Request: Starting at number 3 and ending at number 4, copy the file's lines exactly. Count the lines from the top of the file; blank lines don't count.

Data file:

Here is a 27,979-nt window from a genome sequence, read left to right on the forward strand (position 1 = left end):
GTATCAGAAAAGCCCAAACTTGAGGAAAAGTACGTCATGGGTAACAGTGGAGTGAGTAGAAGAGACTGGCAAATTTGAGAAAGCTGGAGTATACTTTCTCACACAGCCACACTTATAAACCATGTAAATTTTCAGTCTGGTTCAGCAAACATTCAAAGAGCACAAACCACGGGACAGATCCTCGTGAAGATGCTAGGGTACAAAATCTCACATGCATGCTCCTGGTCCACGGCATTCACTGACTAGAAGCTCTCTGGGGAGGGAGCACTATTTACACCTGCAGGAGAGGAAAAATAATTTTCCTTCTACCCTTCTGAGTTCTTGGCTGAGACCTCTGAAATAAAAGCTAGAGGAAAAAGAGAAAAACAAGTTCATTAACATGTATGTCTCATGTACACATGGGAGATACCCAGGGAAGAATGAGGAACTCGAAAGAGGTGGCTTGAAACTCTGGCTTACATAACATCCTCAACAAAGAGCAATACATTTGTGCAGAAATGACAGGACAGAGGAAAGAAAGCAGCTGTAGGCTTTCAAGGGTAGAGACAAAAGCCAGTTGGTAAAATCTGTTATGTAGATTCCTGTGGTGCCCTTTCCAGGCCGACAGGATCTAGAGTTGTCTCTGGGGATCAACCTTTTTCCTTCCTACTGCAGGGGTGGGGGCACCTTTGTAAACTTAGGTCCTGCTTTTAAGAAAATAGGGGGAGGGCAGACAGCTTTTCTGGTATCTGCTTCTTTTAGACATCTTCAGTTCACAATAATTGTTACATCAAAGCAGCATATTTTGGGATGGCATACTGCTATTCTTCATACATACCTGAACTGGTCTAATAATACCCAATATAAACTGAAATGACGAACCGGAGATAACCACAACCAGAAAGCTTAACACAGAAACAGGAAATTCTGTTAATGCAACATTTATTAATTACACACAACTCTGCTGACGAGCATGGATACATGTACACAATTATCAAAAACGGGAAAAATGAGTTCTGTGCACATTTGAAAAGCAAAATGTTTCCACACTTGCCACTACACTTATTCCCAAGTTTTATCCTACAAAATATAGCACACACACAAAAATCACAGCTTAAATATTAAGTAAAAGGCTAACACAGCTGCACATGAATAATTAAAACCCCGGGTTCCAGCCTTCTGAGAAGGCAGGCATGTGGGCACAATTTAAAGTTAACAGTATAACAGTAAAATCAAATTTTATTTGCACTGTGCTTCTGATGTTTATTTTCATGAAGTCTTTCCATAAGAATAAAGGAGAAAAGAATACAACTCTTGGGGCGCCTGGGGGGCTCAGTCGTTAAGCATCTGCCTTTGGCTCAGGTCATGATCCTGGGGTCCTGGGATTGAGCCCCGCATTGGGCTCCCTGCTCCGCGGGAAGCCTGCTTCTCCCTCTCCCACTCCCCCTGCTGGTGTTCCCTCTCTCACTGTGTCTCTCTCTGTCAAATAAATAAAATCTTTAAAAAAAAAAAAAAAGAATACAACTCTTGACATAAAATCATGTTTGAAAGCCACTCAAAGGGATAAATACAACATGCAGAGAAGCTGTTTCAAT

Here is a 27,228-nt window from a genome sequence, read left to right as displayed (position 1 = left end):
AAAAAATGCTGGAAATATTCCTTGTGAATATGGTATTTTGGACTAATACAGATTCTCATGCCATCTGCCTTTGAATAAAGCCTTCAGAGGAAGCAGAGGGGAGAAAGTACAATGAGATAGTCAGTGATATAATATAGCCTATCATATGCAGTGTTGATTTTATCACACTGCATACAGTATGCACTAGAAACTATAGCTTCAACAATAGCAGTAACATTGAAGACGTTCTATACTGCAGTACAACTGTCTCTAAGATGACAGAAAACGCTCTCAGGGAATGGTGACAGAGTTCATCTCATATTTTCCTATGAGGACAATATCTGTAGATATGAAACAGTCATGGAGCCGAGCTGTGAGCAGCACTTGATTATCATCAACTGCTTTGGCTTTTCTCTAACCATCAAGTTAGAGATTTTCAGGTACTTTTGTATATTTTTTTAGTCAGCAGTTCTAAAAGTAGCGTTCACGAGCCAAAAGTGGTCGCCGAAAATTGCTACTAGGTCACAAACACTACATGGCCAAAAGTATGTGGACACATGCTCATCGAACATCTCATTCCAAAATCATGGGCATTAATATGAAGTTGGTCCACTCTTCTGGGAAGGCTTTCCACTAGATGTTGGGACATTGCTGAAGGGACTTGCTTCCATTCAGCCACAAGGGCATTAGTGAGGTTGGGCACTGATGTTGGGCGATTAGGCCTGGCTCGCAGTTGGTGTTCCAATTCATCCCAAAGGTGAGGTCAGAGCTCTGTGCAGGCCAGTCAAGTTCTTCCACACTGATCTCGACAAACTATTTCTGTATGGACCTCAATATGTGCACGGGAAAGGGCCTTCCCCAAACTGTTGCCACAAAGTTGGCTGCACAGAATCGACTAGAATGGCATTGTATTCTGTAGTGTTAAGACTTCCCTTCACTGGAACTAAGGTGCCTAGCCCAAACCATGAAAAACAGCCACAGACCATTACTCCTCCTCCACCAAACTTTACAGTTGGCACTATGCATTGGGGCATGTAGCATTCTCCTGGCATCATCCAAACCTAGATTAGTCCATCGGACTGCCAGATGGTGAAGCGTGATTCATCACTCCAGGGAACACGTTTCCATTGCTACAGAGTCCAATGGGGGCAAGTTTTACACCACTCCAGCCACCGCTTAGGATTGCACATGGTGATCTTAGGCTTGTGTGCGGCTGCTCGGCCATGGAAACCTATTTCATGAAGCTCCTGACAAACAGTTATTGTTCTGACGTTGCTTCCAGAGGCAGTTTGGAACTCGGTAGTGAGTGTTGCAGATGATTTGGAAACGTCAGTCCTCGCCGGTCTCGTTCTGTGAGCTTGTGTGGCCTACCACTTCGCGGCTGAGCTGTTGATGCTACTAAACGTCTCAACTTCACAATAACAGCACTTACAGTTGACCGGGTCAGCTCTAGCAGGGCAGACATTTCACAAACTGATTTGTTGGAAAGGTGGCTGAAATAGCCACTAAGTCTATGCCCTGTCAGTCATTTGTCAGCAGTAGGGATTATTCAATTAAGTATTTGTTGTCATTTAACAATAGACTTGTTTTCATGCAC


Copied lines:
Here is a 27,228-nt window from a genome sequence, read left to right as displayed (position 1 = left end):
AAAAAATGCTGGAAATATTCCTTGTGAATATGGTATTTTGGACTAATACAGATTCTCATGCCATCTGCCTTTGAATAAAGCCTTCAGAGGAAGCAGAGGGGAGAAAGTACAATGAGATAGTCAGTGATATAATATAGCCTATCATATGCAGTGTTGATTTTATCACACTGCATACAGTATGCACTAGAAACTATAGCTTCAACAATAGCAGTAACATTGAAGACGTTCTATACTGCAGTACAACTGTCTCTAAGATGACAGAAAACGCTCTCAGGGAATGGTGACAGAGTTCATCTCATATTTTCCTATGAGGACAATATCTGTAGATATGAAACAGTCATGGAGCCGAGCTGTGAGCAGCACTTGATTATCATCAACTGCTTTGGCTTTTCTCTAACCATCAAGTTAGAGATTTTCAGGTACTTTTGTATATTTTTTTAGTCAGCAGTTCTAAAAGTAGCGTTCACGAGCCAAAAGTGGTCGCCGAAAATTGCTACTAGGTCACAAACACTACATGGCCAAAAGTATGTGGACACATGCTCATCGAACATCTCATTCCAAAATCATGGGCATTAATATGAAGTTGGTCCACTCTTCTGGGAAGGCTTTCCACTAGATGTTGGGACATTGCTGAAGGGACTTGCTTCCATTCAGCCACAAGGGCATTAGTGAGGTTGGGCACTGATGTTGGGCGATTAGGCCTGGCTCGCAGTTGGTGTTCCAATTCATCCCAAAGGTGAGGTCAGAGCTCTGTGCAGGCCAGTCAAGTTCTTCCACACTGATCTCGACAAACTATTTCTGTATGGACCTCAATATGTGCACGGGAAAGGGCCTTCCCCAAACTGTTGCCACAAAGTTGGCTGCACAGAATCGACTAGAATGGCATTGTATTCTGTAGTGTTAAGACTTCCCTTCACTGGAACTAAGGTGCCTAGCCCAAACCATGAAAAACAGCCACAGACCATTACTCCTCCTCCACCAAACTTTACAGTTGGCACTATGCATTGGGGCATGTAGCATTCTCCTGGCATCATCCAAACCTAGATTAGTCCATCGGACTGCCAGATGGTGAAGCGTGATTCATCACTCCAGGGAACACGTTTCCATTGCTACAGAGTCCAATGGGGGCAAGTTTTACACCACTCCAGCCACCGCTTAGGATTGCACATGGTGATCTTAGGCTTGTGTGCGGCTGCTCGGCCATGGAAACCTATTTCATGAAGCTCCTGACAAACAGTTATTGTTCTGACGTTGCTTCCAGAGGCAGTTTGGAACTCGGTAGTGAGTGTTGCAGATGATTTGGAAACGTCAGTCCTCGCCGGTCTCGTTCTGTGAGCTTGTGTGGCCTACCACTTCGCGGCTGAGCTGTTGATGCTACTAAACGTCTCAACTTCACAATAACAGCACTTACAGTTGACCGGGTCAGCTCTAGCAGGGCAGACATTTCACAAACTGATTTGTTGGAAAGGTGGCTGAAATAGCCACTAAGTCTATGCCCTGTCAGTCATTTGTCAGCAGTAGGGATTATTCAATTAAGTATTTGTTGTCATTTAACAATAGACTTGTTTTCATGCAC